Facilities management partners with pest control company for pigeon removal and prevention
Mount Allison is undergoing a pigeon removal. Braemar Pest Management, owned by pest control company Rentokil Steritech, has been clearing out pigeons from campus.
When the former Sackville United Church was demolished in Sept. 2015, its feathered inhabitants were scattered throughout Sackville. The pigeons have settled across campus and live in the higher nooks of several buildings including Hart Hall, the library and the Purdy Crawford Centre for the Arts.
Facilities management has been made aware of the issue. “This year I’ve received more complaints about pigeons. It’s been a real concern,” said Neil MacEachern, director of facilities management. “Because for the longest time there weren’t [any].”
Mt. A students have also begun to notice the increased pigeon presence. “I was sitting in the Mary Mellish room on the third floor of the library and … I could hear this really strange noise, and I looked outside and noticed it was pigeons,” third-year student Tyler Hache said.
MacEachern explained in an email that they could not transfer the pigeons elsewhere as they can pose risks to people’s health. “It’s just not fair to take your problem and give it to someone else,” MacEachern said. In addition to the parasites that pigeons may carry, their stool can cause diseases such as histoplasmosis and Newcastle disease, which are associated with respiratory illnesses and pink eye.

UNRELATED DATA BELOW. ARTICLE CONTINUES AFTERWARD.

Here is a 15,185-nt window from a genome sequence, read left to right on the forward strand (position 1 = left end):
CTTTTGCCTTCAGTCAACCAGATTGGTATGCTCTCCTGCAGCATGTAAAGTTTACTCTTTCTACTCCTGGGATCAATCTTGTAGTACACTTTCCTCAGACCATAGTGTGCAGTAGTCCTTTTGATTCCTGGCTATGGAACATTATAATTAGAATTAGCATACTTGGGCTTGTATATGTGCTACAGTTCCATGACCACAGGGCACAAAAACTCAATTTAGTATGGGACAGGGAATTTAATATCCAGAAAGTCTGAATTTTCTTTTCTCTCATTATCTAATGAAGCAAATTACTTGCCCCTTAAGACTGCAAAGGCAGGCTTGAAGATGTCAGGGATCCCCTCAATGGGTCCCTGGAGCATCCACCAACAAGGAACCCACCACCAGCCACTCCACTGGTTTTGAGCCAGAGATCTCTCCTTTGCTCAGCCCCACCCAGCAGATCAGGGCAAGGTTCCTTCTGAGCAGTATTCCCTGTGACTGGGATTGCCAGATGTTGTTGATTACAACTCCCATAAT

“Wherever possible, we try to live trap, and there are situations where we can’t,” said MacEachern, referring to animals like mice and hornets that are also exterminated.
“Part of what makes pigeons a problem is their nesting habits,” MacEachern said. Pigeons are highly likely to return to their nesting spots if they’re not brought at least 60 km away. “Once they get perched and they get any kind of a routine, they just stay, and they’ll always come back,” MacEachern explained.
The pigeons are trapped with specially designed pigeon cages before being removed from the site by Braemar. The cages are baited with corn or seed. The removed pigeons are killed off-site by the contractor.
Facilities management did not disclose the current killing method for the pigeons.
According to ornithology lab instructor Gay Hansen, who used to receive pigeon specimens for her class directly from the exterminator, “the methods have changed completely over the years.” Hansen has taught ornithology since 1981.
“At one point there was poisoned corn. Other times they’ve trapped them and then shot them. It’s very humane to just gas them with carbon monoxide. I don’t know whether that’s used at all,” Hansen said.
Every year, the local contractor would give Hansen around 15 to 18 dead pigeons. About 20 years ago, she stopped receiving pigeons from the contractor, and since then communication between them has stopped.
Hansen is disappointed that the exterminator no longer offers its pigeons. “It would be lovely if we could use them [again] and then they would at least have a purpose,” she said.
The University is taking steps to prevent pigeons from returning. “As part of this, what we have done and will continue to do is develop some preventative measures to make it uncomfortable for them to settle,” MacEachern said. Spikes and netting are being added to campus buildings to prevent pigeons from perching.
Mt. A spends approximately $10,000 on standard pest control yearly, with an additional estimated $7,000 this year for pigeon control and preventative measures.
Pest control contractor Rentokil Steritech declined to comment to the Argosy.